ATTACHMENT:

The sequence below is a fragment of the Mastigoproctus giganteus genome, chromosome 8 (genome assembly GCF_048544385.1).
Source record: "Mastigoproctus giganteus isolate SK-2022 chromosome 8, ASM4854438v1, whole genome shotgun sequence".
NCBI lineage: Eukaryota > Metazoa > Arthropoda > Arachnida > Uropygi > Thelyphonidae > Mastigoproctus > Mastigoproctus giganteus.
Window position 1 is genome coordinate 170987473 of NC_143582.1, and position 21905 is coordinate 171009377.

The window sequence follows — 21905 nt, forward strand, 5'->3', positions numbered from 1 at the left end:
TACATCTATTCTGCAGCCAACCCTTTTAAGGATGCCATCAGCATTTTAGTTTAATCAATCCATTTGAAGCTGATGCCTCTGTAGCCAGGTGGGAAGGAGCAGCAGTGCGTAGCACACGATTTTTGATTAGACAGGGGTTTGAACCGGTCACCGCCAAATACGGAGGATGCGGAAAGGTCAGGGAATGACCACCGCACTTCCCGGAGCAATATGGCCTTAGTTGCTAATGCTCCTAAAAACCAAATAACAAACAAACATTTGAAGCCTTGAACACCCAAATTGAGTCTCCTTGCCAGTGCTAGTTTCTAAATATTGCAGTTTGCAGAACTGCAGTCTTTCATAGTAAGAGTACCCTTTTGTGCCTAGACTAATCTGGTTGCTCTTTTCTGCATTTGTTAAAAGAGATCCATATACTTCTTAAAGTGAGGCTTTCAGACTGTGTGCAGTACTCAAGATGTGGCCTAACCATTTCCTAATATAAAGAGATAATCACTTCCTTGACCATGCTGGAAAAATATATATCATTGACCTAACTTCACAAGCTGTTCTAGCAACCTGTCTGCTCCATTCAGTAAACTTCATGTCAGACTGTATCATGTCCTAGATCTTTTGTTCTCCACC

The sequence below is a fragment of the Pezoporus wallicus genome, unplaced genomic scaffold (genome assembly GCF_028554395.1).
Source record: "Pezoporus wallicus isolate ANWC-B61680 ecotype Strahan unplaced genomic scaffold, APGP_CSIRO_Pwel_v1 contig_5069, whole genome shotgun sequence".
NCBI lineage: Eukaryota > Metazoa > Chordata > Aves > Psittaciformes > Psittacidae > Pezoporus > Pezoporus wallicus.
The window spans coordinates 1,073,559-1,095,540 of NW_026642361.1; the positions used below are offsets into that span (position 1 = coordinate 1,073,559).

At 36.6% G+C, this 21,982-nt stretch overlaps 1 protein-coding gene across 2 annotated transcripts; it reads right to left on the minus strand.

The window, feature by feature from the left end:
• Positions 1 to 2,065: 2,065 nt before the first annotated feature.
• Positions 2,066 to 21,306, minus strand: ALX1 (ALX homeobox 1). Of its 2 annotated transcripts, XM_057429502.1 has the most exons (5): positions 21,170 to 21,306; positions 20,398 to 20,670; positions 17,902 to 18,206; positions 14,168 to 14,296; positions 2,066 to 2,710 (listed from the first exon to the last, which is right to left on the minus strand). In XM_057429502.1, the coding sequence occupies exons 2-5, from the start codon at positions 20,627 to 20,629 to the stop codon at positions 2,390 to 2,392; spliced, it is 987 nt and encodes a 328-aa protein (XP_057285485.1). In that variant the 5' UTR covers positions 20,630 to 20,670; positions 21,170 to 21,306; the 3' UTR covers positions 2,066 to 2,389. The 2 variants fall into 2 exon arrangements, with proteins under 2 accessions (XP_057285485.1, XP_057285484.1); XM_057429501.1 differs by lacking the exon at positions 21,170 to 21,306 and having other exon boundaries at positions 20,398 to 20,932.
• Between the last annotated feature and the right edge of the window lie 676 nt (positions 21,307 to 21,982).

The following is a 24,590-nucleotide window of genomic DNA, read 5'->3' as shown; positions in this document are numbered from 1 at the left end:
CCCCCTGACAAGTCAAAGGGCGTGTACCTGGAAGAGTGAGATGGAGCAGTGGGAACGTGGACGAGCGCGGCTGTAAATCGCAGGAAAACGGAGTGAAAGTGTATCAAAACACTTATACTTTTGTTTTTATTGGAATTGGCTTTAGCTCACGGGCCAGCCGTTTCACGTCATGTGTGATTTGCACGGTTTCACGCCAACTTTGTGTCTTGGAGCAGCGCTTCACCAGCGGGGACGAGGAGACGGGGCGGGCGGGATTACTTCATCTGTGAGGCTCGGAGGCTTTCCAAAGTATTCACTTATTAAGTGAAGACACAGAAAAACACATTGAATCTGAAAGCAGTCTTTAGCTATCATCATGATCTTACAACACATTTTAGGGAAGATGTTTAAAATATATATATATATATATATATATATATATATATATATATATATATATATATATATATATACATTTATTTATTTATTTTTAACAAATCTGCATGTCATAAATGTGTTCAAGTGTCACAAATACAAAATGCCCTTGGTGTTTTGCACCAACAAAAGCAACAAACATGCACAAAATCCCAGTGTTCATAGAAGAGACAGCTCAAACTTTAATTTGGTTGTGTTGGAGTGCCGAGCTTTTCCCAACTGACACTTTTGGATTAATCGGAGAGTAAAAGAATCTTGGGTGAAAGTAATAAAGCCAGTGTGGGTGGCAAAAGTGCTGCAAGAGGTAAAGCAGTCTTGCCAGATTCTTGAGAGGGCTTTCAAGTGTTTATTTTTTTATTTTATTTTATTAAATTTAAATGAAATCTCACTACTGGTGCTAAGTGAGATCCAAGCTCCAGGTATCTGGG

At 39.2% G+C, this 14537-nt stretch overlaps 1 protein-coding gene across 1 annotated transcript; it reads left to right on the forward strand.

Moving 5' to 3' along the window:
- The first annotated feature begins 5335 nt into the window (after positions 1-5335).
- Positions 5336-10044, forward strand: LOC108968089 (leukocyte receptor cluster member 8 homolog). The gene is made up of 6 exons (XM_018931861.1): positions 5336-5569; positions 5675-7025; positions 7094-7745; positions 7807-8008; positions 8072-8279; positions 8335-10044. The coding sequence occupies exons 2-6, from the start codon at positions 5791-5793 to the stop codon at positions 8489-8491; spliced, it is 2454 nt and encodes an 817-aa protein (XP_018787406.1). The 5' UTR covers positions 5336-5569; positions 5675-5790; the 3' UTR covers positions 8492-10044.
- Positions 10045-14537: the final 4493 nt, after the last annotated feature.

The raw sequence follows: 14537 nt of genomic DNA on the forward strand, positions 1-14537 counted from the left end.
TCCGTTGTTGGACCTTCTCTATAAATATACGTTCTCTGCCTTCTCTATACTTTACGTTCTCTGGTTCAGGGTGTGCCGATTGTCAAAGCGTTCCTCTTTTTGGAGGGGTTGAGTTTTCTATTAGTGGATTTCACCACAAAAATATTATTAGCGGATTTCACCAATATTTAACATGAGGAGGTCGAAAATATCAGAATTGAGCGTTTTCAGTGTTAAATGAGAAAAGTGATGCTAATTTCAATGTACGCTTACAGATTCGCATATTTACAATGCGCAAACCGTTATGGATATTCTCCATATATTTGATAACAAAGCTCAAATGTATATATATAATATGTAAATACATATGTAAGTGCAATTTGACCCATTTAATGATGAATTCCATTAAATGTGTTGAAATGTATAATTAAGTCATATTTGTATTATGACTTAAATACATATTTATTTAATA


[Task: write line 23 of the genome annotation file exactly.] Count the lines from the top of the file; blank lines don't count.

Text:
The raw sequence follows: 14537 nt of genomic DNA on the forward strand, positions 1-14537 counted from the left end.